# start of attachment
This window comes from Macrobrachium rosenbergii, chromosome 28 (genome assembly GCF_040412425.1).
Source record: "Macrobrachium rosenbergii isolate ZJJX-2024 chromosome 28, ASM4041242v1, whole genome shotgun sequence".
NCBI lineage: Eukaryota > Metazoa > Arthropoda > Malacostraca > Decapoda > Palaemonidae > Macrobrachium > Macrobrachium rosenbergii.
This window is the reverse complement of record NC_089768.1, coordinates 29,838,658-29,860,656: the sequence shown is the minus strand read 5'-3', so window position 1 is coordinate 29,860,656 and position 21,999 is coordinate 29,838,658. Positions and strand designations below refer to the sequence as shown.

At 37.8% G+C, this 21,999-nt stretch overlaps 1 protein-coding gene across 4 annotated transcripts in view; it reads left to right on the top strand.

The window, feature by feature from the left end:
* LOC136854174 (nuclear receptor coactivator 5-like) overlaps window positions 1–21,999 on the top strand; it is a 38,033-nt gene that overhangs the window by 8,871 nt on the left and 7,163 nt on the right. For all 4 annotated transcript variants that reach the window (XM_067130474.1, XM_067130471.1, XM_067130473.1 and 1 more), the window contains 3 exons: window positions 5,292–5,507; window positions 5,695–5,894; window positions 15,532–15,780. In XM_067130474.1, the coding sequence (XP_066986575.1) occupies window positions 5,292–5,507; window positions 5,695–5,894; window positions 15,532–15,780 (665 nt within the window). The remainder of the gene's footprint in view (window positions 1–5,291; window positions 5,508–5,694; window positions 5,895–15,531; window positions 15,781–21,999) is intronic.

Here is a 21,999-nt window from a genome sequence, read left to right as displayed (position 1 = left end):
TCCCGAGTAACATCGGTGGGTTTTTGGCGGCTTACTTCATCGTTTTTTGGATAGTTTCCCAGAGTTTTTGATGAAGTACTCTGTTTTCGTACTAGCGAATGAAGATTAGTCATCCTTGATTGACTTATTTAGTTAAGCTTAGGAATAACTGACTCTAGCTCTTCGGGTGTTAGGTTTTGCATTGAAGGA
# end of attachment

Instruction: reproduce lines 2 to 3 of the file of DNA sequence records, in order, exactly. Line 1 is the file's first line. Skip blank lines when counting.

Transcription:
Source record: "Macrobrachium rosenbergii isolate ZJJX-2024 chromosome 28, ASM4041242v1, whole genome shotgun sequence".
NCBI lineage: Eukaryota > Metazoa > Arthropoda > Malacostraca > Decapoda > Palaemonidae > Macrobrachium > Macrobrachium rosenbergii.